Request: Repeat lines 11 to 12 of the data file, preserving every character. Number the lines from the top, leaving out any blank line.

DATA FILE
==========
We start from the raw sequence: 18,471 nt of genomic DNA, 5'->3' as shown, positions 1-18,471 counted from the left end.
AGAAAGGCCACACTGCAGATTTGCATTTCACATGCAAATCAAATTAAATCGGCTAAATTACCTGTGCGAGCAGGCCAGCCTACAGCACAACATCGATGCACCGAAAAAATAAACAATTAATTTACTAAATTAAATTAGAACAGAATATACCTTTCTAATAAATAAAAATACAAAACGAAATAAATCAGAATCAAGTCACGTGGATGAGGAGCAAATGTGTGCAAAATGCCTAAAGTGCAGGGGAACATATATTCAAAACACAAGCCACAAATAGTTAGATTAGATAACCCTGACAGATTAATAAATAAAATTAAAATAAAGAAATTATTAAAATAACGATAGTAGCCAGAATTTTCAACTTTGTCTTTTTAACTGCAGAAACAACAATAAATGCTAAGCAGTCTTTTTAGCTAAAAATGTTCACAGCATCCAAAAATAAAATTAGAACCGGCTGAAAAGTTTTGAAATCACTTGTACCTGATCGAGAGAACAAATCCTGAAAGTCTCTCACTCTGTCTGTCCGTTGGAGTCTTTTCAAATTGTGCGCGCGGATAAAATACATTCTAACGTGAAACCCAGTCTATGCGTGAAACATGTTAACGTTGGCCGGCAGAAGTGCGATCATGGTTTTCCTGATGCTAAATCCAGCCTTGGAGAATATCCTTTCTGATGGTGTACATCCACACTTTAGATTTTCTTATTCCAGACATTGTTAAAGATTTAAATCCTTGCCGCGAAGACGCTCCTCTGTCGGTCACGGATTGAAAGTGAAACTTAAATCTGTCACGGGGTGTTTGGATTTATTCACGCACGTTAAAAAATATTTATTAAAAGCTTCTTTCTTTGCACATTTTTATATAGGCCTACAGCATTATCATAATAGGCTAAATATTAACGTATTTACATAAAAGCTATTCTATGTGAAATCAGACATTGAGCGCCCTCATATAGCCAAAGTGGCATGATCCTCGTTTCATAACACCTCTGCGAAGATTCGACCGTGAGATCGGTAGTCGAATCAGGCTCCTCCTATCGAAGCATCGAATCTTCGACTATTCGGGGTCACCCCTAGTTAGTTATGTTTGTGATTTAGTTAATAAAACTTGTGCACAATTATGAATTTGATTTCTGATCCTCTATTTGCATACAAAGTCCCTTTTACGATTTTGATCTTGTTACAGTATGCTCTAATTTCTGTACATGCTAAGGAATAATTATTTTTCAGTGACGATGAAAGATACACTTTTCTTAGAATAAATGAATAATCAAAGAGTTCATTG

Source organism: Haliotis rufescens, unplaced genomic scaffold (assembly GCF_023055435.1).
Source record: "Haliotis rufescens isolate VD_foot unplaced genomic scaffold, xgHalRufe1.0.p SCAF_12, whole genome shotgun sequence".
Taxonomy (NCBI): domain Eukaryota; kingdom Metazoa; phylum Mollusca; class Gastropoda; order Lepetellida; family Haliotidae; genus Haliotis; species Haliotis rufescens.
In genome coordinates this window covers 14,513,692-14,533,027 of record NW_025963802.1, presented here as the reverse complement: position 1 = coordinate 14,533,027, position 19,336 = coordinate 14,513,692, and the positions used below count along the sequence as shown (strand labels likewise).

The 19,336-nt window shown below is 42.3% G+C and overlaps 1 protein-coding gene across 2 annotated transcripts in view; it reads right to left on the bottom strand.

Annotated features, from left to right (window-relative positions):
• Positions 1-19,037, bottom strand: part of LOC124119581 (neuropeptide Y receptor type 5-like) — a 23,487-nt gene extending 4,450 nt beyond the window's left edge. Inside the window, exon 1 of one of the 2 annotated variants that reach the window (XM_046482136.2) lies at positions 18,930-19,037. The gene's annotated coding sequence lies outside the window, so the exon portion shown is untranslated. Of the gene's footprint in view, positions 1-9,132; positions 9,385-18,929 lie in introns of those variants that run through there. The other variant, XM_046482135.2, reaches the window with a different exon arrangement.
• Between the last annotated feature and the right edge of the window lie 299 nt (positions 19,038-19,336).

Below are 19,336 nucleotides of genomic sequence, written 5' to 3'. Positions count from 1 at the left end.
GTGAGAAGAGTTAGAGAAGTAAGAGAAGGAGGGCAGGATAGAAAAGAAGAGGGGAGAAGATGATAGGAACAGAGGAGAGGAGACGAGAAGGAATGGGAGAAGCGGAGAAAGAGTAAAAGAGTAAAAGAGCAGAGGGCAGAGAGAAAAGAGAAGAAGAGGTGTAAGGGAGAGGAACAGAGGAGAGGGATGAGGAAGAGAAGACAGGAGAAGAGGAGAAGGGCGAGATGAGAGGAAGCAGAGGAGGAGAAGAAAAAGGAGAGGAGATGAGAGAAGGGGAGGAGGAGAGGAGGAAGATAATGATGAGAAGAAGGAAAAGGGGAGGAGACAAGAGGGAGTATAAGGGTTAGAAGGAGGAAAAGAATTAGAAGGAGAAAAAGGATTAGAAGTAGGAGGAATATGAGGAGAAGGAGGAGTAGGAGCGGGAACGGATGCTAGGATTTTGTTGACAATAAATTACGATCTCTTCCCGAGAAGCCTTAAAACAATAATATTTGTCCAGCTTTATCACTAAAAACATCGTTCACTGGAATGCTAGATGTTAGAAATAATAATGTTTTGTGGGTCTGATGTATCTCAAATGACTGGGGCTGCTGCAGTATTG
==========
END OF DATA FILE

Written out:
Below are 19,336 nucleotides of genomic sequence, written 5' to 3'. Positions count from 1 at the left end.
GTGAGAAGAGTTAGAGAAGTAAGAGAAGGAGGGCAGGATAGAAAAGAAGAGGGGAGAAGATGATAGGAACAGAGGAGAGGAGACGAGAAGGAATGGGAGAAGCGGAGAAAGAGTAAAAGAGTAAAAGAGCAGAGGGCAGAGAGAAAAGAGAAGAAGAGGTGTAAGGGAGAGGAACAGAGGAGAGGGATGAGGAAGAGAAGACAGGAGAAGAGGAGAAGGGCGAGATGAGAGGAAGCAGAGGAGGAGAAGAAAAAGGAGAGGAGATGAGAGAAGGGGAGGAGGAGAGGAGGAAGATAATGATGAGAAGAAGGAAAAGGGGAGGAGACAAGAGGGAGTATAAGGGTTAGAAGGAGGAAAAGAATTAGAAGGAGAAAAAGGATTAGAAGTAGGAGGAATATGAGGAGAAGGAGGAGTAGGAGCGGGAACGGATGCTAGGATTTTGTTGACAATAAATTACGATCTCTTCCCGAGAAGCCTTAAAACAATAATATTTGTCCAGCTTTATCACTAAAAACATCGTTCACTGGAATGCTAGATGTTAGAAATAATAATGTTTTGTGGGTCTGATGTATCTCAAATGACTGGGGCTGCTGCAGTATTG